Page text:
The government is corrupt, mediocre and cowardly.  Such fearful behaviour toward any political reform condemns the government vis--vis the people, who instead praise Zhao Ziyang.

Fifteen years later, the economic reforms, initiated thanks to Zhao, have turned, without him, into an unbearable burden for the people of China, a perverse burden that has produced greater poverty among farmers and large-scale job loss among workers.  The reason is that economic reforms have gone ahead without the equally required political reforms.  And this is exactly what Zhao Ziyang had foreseen.

With Zhao out of the picture, the Chinese government's sole preoccupation was social stability.  Even now, the government is afraid that Zhao Ziyang's death might be a cause for some kind of protest.  But nothing will happen.
Beijing is almost under martial law: there are policemen everywhere - even tourists are being checked.  The government started making its plans when Zhao's conditions worsened.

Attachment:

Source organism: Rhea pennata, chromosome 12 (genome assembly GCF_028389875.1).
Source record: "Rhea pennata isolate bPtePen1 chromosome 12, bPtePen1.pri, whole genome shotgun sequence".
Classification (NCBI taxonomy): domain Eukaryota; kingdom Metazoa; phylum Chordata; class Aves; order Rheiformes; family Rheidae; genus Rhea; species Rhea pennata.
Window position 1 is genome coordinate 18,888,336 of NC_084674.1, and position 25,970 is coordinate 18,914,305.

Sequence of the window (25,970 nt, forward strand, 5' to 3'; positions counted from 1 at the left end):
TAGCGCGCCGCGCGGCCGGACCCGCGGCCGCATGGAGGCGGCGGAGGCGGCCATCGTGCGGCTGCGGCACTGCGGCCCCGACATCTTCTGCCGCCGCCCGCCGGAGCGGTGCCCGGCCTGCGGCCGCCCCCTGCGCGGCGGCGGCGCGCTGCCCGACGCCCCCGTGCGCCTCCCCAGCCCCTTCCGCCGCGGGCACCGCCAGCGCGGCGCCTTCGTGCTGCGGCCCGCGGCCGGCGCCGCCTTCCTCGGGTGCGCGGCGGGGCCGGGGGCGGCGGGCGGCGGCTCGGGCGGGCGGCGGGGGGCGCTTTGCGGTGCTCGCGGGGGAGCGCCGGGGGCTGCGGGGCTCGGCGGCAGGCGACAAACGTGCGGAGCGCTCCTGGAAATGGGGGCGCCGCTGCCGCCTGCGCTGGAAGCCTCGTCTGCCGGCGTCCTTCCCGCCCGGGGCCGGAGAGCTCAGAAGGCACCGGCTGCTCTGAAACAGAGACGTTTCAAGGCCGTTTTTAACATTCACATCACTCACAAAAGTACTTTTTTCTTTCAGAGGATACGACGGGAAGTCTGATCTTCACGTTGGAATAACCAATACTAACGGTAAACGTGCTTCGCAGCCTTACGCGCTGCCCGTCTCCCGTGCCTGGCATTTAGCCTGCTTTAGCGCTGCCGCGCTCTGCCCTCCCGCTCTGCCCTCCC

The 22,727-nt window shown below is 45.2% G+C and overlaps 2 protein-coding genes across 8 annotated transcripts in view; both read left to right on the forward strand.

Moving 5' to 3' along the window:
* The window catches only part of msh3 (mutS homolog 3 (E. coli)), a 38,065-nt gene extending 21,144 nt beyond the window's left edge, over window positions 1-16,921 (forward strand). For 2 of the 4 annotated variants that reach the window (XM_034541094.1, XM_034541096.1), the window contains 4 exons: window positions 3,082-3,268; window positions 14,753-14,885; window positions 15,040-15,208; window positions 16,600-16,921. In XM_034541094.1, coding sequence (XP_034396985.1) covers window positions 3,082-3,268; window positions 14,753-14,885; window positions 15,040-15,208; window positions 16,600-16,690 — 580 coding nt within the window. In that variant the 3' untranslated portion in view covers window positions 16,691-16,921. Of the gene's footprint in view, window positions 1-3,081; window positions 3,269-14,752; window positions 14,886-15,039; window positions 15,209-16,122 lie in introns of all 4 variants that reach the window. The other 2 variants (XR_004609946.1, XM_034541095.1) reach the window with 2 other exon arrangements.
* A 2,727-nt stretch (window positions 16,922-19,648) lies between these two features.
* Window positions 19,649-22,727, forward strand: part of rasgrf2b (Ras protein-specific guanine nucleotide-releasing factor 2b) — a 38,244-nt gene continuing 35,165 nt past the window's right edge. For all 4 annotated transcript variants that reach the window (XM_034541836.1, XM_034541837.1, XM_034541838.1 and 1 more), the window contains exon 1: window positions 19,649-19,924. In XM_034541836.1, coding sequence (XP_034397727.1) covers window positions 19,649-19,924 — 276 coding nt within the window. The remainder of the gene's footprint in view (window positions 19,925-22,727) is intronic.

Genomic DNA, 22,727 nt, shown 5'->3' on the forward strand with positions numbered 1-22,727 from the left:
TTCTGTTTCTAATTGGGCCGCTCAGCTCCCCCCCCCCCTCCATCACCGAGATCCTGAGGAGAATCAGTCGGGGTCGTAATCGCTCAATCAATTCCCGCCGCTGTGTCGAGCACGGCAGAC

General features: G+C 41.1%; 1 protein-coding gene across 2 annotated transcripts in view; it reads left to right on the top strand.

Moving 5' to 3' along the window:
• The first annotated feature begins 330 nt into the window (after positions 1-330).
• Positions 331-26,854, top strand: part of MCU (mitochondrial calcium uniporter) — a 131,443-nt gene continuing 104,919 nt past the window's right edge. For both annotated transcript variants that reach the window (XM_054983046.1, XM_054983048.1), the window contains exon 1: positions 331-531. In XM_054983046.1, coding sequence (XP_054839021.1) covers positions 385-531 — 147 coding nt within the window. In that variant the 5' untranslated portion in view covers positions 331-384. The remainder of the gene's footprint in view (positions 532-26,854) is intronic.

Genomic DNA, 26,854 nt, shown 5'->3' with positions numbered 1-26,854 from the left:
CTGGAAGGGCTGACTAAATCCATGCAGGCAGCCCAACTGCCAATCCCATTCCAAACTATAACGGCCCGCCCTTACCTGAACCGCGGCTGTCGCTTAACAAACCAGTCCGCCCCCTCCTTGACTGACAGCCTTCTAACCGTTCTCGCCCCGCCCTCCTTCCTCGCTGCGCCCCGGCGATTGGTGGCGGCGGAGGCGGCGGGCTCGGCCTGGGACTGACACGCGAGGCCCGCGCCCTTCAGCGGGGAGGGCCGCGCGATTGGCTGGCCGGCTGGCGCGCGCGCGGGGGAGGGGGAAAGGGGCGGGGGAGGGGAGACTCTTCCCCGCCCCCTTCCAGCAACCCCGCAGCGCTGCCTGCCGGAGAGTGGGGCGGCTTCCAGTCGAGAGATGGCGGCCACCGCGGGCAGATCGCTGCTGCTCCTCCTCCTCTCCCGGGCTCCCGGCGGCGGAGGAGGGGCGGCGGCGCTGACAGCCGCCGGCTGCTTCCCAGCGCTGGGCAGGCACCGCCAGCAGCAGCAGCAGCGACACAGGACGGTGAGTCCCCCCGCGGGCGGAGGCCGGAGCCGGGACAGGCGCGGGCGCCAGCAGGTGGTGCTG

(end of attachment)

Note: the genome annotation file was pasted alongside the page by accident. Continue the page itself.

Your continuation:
Forget Zhao?

For the future, the Party has but one line: forget Zhao as fast as possible. But, it won't be easy.  In China, people want more democracy.  Party corruption has become so bad that people want to have their say.  Even journalists are becoming more explicit and tension between media and government is increasing.  Intellectuals are calling for democracy and greater concern for farmers and workers.  Mine explosions, strikes, sit-ins, petitions, police clashes are by now the daily agenda.   China needs what Zhao Ziyang wanted to bring about in the 1980s, namely social democracy: that workers and farmers could freely form unions; the separation of political and judicial powers; the separation of state and politics.